Cybersecurity and patent abuse hold back industrial IoT’s true potential (Reader Forum)
Between device hijacking, data breaches, and intellectual property theft, there are many known risks associated with a cybersecurity compromise in internet of things (IoT) applications. At the same time, many are excited about the potential IoT offers across enterprise use cases – and for good reason. During the COVID-19 pandemic, we once again saw how important connectivity is for creating new efficiencies in enterprise and for our economy as a whole.
A worldwide from May 2020 showed that 84 percent of the companies beginning to adopt industrial IoT technologies saw a positive impact on their ability to function during the COVID-19 pandemic. In the same survey 87 percent of businesses said the use of industrial IoT is critical for their future success. Therefore, it’s no surprise that the European IoT market as a whole is growing by annually. The integration of new connectivity capabilities into industrial production processes is now essential.
The rise of IoT in enterprise brings new challenges with it as well. Some of the risks are well-known. For example, most are aware that cybersecurity risks are dynamically evolving. Because industrial applications of IoT connect many new endpoints, they present increased potential of device hijacking and data breaches. A breach could result in a leak of confidential client information and even cause a complete shutdown of production.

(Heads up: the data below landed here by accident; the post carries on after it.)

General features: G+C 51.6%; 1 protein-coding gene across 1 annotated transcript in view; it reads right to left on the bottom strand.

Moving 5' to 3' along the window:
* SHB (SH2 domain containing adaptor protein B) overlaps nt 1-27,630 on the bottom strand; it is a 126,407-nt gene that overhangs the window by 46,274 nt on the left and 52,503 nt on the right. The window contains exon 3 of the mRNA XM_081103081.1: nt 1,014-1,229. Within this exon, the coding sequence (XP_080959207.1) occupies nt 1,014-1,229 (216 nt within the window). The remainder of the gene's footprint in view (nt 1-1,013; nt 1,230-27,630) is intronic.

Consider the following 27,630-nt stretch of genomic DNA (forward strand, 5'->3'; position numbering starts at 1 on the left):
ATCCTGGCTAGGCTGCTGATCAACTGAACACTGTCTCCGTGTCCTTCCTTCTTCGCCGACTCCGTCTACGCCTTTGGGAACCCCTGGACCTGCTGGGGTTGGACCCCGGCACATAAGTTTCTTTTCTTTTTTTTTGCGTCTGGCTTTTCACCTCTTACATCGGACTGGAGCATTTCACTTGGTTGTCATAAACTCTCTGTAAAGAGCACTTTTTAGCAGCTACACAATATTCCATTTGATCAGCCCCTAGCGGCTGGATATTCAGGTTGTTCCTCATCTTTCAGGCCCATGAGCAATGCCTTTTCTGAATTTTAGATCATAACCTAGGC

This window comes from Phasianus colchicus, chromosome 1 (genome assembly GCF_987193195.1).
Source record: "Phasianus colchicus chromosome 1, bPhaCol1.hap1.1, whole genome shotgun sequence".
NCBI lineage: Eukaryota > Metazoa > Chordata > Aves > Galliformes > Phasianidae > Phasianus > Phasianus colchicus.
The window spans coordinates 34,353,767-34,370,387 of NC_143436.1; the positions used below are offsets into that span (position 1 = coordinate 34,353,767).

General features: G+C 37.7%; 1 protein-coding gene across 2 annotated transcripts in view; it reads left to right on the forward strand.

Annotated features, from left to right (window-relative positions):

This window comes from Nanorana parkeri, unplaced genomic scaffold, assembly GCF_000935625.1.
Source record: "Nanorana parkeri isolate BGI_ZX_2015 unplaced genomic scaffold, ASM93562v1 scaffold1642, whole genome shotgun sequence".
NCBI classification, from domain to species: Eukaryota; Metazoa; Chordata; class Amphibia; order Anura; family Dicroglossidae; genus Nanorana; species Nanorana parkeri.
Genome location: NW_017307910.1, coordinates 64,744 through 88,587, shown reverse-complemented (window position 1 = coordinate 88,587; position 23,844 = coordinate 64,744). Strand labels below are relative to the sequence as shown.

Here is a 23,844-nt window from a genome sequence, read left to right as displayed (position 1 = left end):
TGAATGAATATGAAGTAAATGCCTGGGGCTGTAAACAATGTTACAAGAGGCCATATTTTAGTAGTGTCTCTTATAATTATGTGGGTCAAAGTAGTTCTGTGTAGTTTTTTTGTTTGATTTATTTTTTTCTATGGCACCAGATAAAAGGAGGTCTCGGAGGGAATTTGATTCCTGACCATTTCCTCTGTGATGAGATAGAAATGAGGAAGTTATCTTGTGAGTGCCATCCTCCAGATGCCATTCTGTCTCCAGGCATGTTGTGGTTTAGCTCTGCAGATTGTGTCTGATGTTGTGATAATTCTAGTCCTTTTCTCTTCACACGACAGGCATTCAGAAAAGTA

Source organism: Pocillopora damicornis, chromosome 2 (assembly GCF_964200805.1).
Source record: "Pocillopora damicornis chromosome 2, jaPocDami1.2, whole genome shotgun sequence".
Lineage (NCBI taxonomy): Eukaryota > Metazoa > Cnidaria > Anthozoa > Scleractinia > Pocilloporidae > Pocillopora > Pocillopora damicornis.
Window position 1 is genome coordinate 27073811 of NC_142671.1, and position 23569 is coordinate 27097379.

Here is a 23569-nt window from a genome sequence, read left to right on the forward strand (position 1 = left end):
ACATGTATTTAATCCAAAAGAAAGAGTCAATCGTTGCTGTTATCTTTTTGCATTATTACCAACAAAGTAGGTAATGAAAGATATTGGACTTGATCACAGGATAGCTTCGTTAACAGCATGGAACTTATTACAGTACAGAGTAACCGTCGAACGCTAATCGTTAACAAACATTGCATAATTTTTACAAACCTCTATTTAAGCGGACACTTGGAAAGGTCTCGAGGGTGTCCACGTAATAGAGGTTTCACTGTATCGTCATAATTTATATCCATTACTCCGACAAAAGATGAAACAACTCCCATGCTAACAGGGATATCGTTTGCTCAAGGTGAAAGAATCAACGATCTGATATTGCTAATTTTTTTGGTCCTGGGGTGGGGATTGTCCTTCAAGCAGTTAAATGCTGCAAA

Security issues are not the only challenge for industrial IoT technology developers. Equally important but less discussed is how patent abuse holds back the true potential of industrial IoT innovation in the UK. Recent court cases, in particular, the UK court decision in Unwired Planet v Huawei, have enabled abusive patent holders to target companies, including SMEs, that use standardised technologies like Wi–Fi, 4G, and 5G to extract exorbitant licensing terms and fees – just for using those standards.
Companies that make connected products often use standardised technologies to connect to the internet and to enable them to interact with other machines or software. Standardised technologies are everywhere and, for example, include things like Bluetooth, 4G, 5G and Wi-Fi. These technologies help to make the device interoperate with other devices, and a single standardised technology may consist of hundreds, or even thousands, of patented parts.
A patented technology typically becomes part of a standard when the patent holder participates in a standard-setting process and volunteers its patent as a solution that is so critical to the standard that the patent must be used to comply with a technical standard. Once the contributing patent holder declares its patent to be essential, the patent becomes unavoidable for the implementation of a standardised technology and is then considered a standard-essential patent (SEP).
By voluntarily contributing to an industry standard, SEP holders commit to providing licenses to their SEP on fair, reasonable, and non-discriminatory (FRAND) terms. The SEP holder, in return for this commitment to FRAND terms, gains access to the broad base of licensees that need to use the standard as it becomes more widely adopted.
While it is clear that the benefits that industrial IoT technologies bring to productivity, customer experience, and sustainability outweigh the risks, businesses should see the acute need to manage industrial IoT risks. Much like proactive steps can greatly help address the problems caused by vulnerable, outdated or insufficiently secure cyber systems, the same applies to patent issues. It’s important for small businesses to understand how patent abuses can cause serious issues that can quickly become complicated, and to make their voices heard.